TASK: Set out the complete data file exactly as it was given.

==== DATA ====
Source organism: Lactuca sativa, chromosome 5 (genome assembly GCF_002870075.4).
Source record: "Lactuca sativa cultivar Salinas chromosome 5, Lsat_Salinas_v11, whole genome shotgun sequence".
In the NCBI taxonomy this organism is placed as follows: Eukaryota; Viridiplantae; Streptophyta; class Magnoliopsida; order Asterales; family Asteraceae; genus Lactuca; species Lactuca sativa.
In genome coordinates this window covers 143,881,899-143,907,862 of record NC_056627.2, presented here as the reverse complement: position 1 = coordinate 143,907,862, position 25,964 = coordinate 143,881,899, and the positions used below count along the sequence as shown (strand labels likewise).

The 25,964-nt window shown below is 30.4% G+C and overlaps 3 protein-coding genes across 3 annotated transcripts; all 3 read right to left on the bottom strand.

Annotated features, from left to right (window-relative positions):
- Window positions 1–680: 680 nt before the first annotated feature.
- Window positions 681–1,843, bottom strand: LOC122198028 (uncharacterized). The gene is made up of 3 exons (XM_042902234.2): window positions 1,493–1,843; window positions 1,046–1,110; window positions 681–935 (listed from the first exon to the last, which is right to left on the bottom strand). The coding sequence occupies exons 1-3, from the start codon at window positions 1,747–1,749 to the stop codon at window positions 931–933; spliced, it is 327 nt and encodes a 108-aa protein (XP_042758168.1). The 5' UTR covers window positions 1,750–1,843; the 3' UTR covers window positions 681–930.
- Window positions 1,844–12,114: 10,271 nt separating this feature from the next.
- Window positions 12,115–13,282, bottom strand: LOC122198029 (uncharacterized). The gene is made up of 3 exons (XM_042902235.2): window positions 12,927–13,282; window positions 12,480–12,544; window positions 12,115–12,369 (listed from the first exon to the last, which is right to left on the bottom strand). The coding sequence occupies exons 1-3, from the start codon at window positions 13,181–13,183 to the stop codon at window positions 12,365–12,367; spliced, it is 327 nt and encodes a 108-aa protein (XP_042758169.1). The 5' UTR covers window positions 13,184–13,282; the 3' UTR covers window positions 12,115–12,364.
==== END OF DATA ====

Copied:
Source organism: Lactuca sativa, chromosome 5 (genome assembly GCF_002870075.4).
Source record: "Lactuca sativa cultivar Salinas chromosome 5, Lsat_Salinas_v11, whole genome shotgun sequence".
In the NCBI taxonomy this organism is placed as follows: Eukaryota; Viridiplantae; Streptophyta; class Magnoliopsida; order Asterales; family Asteraceae; genus Lactuca; species Lactuca sativa.
In genome coordinates this window covers 143,881,899-143,907,862 of record NC_056627.2, presented here as the reverse complement: position 1 = coordinate 143,907,862, position 25,964 = coordinate 143,881,899, and the positions used below count along the sequence as shown (strand labels likewise).

The 25,964-nt window shown below is 30.4% G+C and overlaps 3 protein-coding genes across 3 annotated transcripts; all 3 read right to left on the bottom strand.

Annotated features, from left to right (window-relative positions):
- Window positions 1–680: 680 nt before the first annotated feature.
- Window positions 681–1,843, bottom strand: LOC122198028 (uncharacterized). The gene is made up of 3 exons (XM_042902234.2): window positions 1,493–1,843; window positions 1,046–1,110; window positions 681–935 (listed from the first exon to the last, which is right to left on the bottom strand). The coding sequence occupies exons 1-3, from the start codon at window positions 1,747–1,749 to the stop codon at window positions 931–933; spliced, it is 327 nt and encodes a 108-aa protein (XP_042758168.1). The 5' UTR covers window positions 1,750–1,843; the 3' UTR covers window positions 681–930.
- Window positions 1,844–12,114: 10,271 nt separating this feature from the next.
- Window positions 12,115–13,282, bottom strand: LOC122198029 (uncharacterized). The gene is made up of 3 exons (XM_042902235.2): window positions 12,927–13,282; window positions 12,480–12,544; window positions 12,115–12,369 (listed from the first exon to the last, which is right to left on the bottom strand). The coding sequence occupies exons 1-3, from the start codon at window positions 13,181–13,183 to the stop codon at window positions 12,365–12,367; spliced, it is 327 nt and encodes a 108-aa protein (XP_042758169.1). The 5' UTR covers window positions 13,184–13,282; the 3' UTR covers window positions 12,115–12,364.